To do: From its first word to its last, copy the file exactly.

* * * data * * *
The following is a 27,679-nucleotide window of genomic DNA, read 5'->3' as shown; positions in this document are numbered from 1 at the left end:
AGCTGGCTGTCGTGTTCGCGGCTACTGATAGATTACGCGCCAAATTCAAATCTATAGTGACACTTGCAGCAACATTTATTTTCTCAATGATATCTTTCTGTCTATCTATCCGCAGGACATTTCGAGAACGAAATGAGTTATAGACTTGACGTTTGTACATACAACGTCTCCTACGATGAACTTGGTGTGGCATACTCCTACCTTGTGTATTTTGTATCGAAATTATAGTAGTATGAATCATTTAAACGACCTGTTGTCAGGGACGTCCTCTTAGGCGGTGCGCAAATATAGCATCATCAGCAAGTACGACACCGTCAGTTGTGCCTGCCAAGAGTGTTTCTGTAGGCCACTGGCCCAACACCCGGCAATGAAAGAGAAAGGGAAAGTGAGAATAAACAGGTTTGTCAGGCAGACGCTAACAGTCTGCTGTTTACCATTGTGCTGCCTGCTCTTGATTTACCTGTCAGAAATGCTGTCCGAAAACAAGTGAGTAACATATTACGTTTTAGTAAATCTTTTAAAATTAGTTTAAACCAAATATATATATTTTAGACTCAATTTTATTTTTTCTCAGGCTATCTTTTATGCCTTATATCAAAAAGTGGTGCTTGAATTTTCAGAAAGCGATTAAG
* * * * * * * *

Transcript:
The following is a 27,679-nucleotide window of genomic DNA, read 5'->3' as shown; positions in this document are numbered from 1 at the left end:
AGCTGGCTGTCGTGTTCGCGGCTACTGATAGATTACGCGCCAAATTCAAATCTATAGTGACACTTGCAGCAACATTTATTTTCTCAATGATATCTTTCTGTCTATCTATCCGCAGGACATTTCGAGAACGAAATGAGTTATAGACTTGACGTTTGTACATACAACGTCTCCTACGATGAACTTGGTGTGGCATACTCCTACCTTGTGTATTTTGTATCGAAATTATAGTAGTATGAATCATTTAAACGACCTGTTGTCAGGGACGTCCTCTTAGGCGGTGCGCAAATATAGCATCATCAGCAAGTACGACACCGTCAGTTGTGCCTGCCAAGAGTGTTTCTGTAGGCCACTGGCCCAACACCCGGCAATGAAAGAGAAAGGGAAAGTGAGAATAAACAGGTTTGTCAGGCAGACGCTAACAGTCTGCTGTTTACCATTGTGCTGCCTGCTCTTGATTTACCTGTCAGAAATGCTGTCCGAAAACAAGTGAGTAACATATTACGTTTTAGTAAATCTTTTAAAATTAGTTTAAACCAAATATATATATTTTAGACTCAATTTTATTTTTTCTCAGGCTATCTTTTATGCCTTATATCAAAAAGTGGTGCTTGAATTTTCAGAAAGCGATTAAG